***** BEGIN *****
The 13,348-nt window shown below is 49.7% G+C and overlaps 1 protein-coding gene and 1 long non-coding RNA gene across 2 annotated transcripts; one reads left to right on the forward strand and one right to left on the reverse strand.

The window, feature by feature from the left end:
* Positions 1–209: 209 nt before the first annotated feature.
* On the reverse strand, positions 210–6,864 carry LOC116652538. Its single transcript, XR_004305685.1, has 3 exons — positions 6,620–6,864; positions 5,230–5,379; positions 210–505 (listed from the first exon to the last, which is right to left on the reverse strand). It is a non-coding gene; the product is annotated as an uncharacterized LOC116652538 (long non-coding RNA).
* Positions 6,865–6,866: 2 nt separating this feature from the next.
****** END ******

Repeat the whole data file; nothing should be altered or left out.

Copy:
The 13,348-nt window shown below is 49.7% G+C and overlaps 1 protein-coding gene and 1 long non-coding RNA gene across 2 annotated transcripts; one reads left to right on the forward strand and one right to left on the reverse strand.

The window, feature by feature from the left end:
* Positions 1–209: 209 nt before the first annotated feature.
* On the reverse strand, positions 210–6,864 carry LOC116652538. Its single transcript, XR_004305685.1, has 3 exons — positions 6,620–6,864; positions 5,230–5,379; positions 210–505 (listed from the first exon to the last, which is right to left on the reverse strand). It is a non-coding gene; the product is annotated as an uncharacterized LOC116652538 (long non-coding RNA).
* Positions 6,865–6,866: 2 nt separating this feature from the next.